Many years ago when I was first getting into kayaking in Oregon (I was tired of the mediocre skiing during the same season) I was all enthusiastic about the many low to medium volume creeks and rivers in the Pacific Northwest. There were times when big rains would bring the local class 3/4 rivers up to “pushy” levels that I found pretty exciting, but between the medium-sized Clackamas river and the behemoth Columbia river I knew that therein lay a lot of rivers with both gradient and the push of a LOT of water. But just kept doing fun little rivers having a nice time. Then one day while I was working at Nike a colleague came to my desk and said “Diegel, you gotta come see this!” I knew that he had taken his young family to Africa to do the safari thing, but what I didn’t know was that he had also used the opportunity to raft the Zambezi river. He grabbed a big rolling cart thing that had a big old TV on it as well as a video machine, popped in a bulky video cassette, and suddenly I was watching rafts running what appeared to be the biggest-water rapids I’d ever seen. The rapids are numbered, and I’ll never forget watching raft after raft getting chundered in huge whitewater with this guy narrating in a South African accent very dramatically calling out the numbers: “RA-PID NUMBAH EIGHT-TEEN!” and then seeing the carnage as raft after raft flipped in the gigantic waves, spilling their hapless passengers into the river. I was agog. (here’s an amazing quick modern video of main feature of that rapid) These were rapids with a similar vertical drop as those on our local rivers, but with exponentially more water and seemingly wayyyy more power. i vowed that one day I’d go check out the mighty Zambezi river; one of the world’s great rivers, deep in the heart of southern Africa.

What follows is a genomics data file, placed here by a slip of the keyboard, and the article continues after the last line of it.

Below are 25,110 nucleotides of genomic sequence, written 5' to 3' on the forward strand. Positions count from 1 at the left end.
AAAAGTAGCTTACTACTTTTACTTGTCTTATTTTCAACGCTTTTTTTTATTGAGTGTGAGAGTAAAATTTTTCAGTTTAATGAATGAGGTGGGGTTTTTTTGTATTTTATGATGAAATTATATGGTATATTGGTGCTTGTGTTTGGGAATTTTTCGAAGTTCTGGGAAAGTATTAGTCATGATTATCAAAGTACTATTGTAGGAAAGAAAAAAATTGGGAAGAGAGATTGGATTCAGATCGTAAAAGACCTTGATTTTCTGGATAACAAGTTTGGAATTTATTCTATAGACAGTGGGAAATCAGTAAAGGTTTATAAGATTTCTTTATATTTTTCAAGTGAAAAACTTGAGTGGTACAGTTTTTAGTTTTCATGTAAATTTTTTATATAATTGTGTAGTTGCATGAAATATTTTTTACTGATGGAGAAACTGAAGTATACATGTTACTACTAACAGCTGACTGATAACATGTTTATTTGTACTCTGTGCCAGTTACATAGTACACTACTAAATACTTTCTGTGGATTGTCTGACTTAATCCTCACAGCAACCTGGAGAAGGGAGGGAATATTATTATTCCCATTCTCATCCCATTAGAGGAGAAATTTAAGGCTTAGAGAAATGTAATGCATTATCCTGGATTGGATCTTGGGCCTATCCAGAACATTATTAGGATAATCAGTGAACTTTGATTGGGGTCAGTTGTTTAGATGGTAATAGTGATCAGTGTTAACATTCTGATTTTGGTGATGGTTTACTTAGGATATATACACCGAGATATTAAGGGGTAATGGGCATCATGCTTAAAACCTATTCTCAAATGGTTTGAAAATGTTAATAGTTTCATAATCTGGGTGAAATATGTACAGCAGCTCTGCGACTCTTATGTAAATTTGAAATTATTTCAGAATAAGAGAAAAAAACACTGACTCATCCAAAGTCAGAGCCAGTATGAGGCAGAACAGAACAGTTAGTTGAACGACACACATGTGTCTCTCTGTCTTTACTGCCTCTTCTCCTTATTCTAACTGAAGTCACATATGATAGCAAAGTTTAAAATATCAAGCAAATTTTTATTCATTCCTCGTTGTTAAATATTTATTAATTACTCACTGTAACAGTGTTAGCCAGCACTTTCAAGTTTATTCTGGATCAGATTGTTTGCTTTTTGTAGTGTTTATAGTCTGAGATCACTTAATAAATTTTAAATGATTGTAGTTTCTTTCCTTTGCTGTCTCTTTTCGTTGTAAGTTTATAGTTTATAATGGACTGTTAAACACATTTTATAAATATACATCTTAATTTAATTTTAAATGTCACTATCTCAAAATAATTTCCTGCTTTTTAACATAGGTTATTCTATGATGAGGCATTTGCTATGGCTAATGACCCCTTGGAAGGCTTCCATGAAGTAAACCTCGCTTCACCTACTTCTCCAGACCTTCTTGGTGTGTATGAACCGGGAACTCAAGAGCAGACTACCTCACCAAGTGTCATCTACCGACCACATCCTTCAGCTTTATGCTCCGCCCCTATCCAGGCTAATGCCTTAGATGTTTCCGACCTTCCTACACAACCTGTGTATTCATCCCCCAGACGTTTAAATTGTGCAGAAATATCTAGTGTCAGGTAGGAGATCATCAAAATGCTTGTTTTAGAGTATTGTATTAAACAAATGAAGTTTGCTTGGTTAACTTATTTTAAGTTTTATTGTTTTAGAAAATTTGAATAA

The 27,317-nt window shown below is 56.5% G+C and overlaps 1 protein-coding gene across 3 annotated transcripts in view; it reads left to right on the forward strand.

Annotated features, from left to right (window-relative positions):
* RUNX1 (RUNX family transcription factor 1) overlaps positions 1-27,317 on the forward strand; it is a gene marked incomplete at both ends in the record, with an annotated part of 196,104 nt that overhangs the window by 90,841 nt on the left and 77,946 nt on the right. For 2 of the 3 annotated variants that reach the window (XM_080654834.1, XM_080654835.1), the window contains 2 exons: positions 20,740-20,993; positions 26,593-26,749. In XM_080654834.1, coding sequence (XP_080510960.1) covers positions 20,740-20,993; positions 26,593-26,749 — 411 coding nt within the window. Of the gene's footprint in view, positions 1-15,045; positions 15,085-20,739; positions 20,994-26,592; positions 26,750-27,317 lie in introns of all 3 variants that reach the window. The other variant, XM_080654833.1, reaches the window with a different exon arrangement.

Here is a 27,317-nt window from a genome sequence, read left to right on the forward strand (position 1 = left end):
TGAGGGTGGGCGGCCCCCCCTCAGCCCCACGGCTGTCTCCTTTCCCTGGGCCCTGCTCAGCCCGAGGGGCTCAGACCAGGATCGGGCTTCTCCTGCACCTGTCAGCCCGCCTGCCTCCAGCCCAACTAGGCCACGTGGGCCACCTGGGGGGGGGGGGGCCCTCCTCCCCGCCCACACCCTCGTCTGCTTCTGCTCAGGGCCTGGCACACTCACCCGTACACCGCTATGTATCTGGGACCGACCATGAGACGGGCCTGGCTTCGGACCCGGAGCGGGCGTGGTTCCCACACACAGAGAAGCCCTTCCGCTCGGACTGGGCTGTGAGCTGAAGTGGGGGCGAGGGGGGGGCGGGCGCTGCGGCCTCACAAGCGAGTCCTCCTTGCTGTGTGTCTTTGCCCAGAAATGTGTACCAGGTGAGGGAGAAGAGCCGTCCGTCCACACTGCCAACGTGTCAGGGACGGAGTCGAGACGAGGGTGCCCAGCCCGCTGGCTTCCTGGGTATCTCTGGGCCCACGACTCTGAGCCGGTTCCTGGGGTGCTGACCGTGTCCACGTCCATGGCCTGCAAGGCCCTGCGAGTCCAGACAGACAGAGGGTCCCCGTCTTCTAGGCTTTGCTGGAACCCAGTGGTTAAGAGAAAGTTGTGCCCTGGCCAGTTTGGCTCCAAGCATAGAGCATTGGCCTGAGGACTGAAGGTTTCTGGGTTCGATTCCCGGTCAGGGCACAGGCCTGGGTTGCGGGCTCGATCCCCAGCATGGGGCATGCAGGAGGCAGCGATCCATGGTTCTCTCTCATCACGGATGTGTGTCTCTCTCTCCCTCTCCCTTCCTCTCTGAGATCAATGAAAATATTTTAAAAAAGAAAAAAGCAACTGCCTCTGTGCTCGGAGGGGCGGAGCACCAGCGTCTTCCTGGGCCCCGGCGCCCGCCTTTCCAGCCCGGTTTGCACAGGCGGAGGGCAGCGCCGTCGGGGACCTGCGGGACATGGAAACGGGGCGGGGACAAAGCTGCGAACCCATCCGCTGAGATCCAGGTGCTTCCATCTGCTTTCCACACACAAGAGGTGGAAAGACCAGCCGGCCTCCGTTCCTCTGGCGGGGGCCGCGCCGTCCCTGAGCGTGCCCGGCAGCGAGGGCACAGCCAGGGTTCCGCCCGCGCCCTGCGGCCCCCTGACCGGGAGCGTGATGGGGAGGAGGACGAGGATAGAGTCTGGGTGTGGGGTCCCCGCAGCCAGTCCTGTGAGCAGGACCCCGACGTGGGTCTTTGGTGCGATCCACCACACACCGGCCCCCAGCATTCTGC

Fast forward 30 years, and I’ve done many rivers since then, big and small, loved ‘em all, and continued to chase Big Water: the Zanskar and Indus in Ladakh, India, the upper Ganges, the Karnali in western Nepal, the Grand Canyon at all different flows including prescribed flood flows, Cataract Canyon at highish flow, the Futaleufu in Chile, the Romaine in Quebec, a bunch of rivers in Mexico with Rocky Contos that flooded while we were on them, and others (here’s an article I wrote about Rocky long ago; it needs to be updated, which I’m hoping to do in my newly convalesced state) But one of the king rivers of Big Water still loomed out there, still emblazoned on my brain from the VHS so long ago: the Zambezi. Fortunately, as he’s wont to do in his recent era of being an outfitter and guide on “Global Grand Canyons” (his company name) Rocky set his sights on the Zambezi a few years ago and with an extraordinary amount of money and effort set up an operation in Zambia to run this extraordinary river. Of course, he was setting his Zambia program up as he was also running commercial trips on the Blue Nile in Ethiopia, the Rio Colorado/Grande in Argentina, the Usumacinta river in Chiapas, Mexico, two different rivers in Bolivia, the Fraser and others in British Columbia, the Yangtze in China, and the Rio Maranon in Peru. Whew; I have just barely enough bandwith to remember what rivers he’s been doing at all, much less making sure that there are rafts, kayaks, frames, oars, paddles, dryboxes, camp chairs, water filters, kitchen setups, etc for all those trips! But on his first trip down the Zambezi Rocky – also a keen aficionado of big, powerful water – realized the special nature of the mighty Zambezi: of course there’s incredible, iconic rapids, but they exist in a stunning gorge that is near world famous national parks full of all of the cool African wildlife: